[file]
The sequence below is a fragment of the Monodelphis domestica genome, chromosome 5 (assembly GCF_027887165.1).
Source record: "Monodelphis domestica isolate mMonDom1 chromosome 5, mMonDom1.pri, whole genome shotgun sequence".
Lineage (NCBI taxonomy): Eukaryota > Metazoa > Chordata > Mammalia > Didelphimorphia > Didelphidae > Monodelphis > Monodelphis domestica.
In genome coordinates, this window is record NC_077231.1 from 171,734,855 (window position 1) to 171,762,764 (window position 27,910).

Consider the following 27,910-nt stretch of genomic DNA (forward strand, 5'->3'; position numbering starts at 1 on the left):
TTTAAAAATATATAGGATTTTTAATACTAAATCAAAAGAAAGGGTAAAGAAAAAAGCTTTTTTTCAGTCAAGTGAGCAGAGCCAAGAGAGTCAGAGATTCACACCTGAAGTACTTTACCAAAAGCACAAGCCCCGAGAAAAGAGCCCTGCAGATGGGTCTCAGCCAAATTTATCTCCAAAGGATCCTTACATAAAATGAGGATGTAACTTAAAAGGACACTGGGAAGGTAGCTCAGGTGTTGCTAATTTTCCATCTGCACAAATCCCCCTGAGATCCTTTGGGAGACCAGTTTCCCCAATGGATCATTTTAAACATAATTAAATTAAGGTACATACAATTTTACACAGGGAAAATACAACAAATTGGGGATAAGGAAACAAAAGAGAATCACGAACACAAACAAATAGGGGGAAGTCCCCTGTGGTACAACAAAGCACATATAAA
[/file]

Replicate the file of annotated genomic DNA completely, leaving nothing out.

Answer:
The sequence below is a fragment of the Monodelphis domestica genome, chromosome 5 (assembly GCF_027887165.1).
Source record: "Monodelphis domestica isolate mMonDom1 chromosome 5, mMonDom1.pri, whole genome shotgun sequence".
Lineage (NCBI taxonomy): Eukaryota > Metazoa > Chordata > Mammalia > Didelphimorphia > Didelphidae > Monodelphis > Monodelphis domestica.
In genome coordinates, this window is record NC_077231.1 from 171,734,855 (window position 1) to 171,762,764 (window position 27,910).

Consider the following 27,910-nt stretch of genomic DNA (forward strand, 5'->3'; position numbering starts at 1 on the left):
TTTAAAAATATATAGGATTTTTAATACTAAATCAAAAGAAAGGGTAAAGAAAAAAGCTTTTTTTCAGTCAAGTGAGCAGAGCCAAGAGAGTCAGAGATTCACACCTGAAGTACTTTACCAAAAGCACAAGCCCCGAGAAAAGAGCCCTGCAGATGGGTCTCAGCCAAATTTATCTCCAAAGGATCCTTACATAAAATGAGGATGTAACTTAAAAGGACACTGGGAAGGTAGCTCAGGTGTTGCTAATTTTCCATCTGCACAAATCCCCCTGAGATCCTTTGGGAGACCAGTTTCCCCAATGGATCATTTTAAACATAATTAAATTAAGGTACATACAATTTTACACAGGGAAAATACAACAAATTGGGGATAAGGAAACAAAAGAGAATCACGAACACAAACAAATAGGGGGAAGTCCCCTGTGGTACAACAAAGCACATATAAA